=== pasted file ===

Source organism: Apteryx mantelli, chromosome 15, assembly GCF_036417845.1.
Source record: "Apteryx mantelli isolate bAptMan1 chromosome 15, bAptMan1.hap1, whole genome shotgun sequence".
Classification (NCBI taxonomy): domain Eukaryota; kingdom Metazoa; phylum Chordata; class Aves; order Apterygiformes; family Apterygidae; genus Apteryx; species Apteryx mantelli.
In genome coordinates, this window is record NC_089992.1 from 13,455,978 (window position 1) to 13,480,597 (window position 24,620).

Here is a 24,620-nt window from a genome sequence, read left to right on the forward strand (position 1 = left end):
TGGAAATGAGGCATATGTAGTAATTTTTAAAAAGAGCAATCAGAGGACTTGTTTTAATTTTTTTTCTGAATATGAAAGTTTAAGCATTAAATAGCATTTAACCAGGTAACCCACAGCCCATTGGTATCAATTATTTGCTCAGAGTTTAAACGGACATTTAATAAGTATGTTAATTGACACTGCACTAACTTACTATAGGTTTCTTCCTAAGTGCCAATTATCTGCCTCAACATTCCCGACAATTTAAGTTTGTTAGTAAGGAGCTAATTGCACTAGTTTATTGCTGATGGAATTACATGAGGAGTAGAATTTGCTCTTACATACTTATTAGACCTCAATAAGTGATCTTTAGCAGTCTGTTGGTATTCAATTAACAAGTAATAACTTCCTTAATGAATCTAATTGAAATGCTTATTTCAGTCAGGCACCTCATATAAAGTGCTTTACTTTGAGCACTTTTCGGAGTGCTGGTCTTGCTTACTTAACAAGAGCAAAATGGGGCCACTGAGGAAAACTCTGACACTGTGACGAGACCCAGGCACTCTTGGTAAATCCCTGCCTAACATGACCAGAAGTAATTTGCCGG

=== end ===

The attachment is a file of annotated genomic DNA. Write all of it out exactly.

Source organism: Apteryx mantelli, chromosome 15, assembly GCF_036417845.1.
Source record: "Apteryx mantelli isolate bAptMan1 chromosome 15, bAptMan1.hap1, whole genome shotgun sequence".
Classification (NCBI taxonomy): domain Eukaryota; kingdom Metazoa; phylum Chordata; class Aves; order Apterygiformes; family Apterygidae; genus Apteryx; species Apteryx mantelli.
In genome coordinates, this window is record NC_089992.1 from 13,455,978 (window position 1) to 13,480,597 (window position 24,620).

Here is a 24,620-nt window from a genome sequence, read left to right on the forward strand (position 1 = left end):
TGGAAATGAGGCATATGTAGTAATTTTTAAAAAGAGCAATCAGAGGACTTGTTTTAATTTTTTTTCTGAATATGAAAGTTTAAGCATTAAATAGCATTTAACCAGGTAACCCACAGCCCATTGGTATCAATTATTTGCTCAGAGTTTAAACGGACATTTAATAAGTATGTTAATTGACACTGCACTAACTTACTATAGGTTTCTTCCTAAGTGCCAATTATCTGCCTCAACATTCCCGACAATTTAAGTTTGTTAGTAAGGAGCTAATTGCACTAGTTTATTGCTGATGGAATTACATGAGGAGTAGAATTTGCTCTTACATACTTATTAGACCTCAATAAGTGATCTTTAGCAGTCTGTTGGTATTCAATTAACAAGTAATAACTTCCTTAATGAATCTAATTGAAATGCTTATTTCAGTCAGGCACCTCATATAAAGTGCTTTACTTTGAGCACTTTTCGGAGTGCTGGTCTTGCTTACTTAACAAGAGCAAAATGGGGCCACTGAGGAAAACTCTGACACTGTGACGAGACCCAGGCACTCTTGGTAAATCCCTGCCTAACATGACCAGAAGTAATTTGCCGG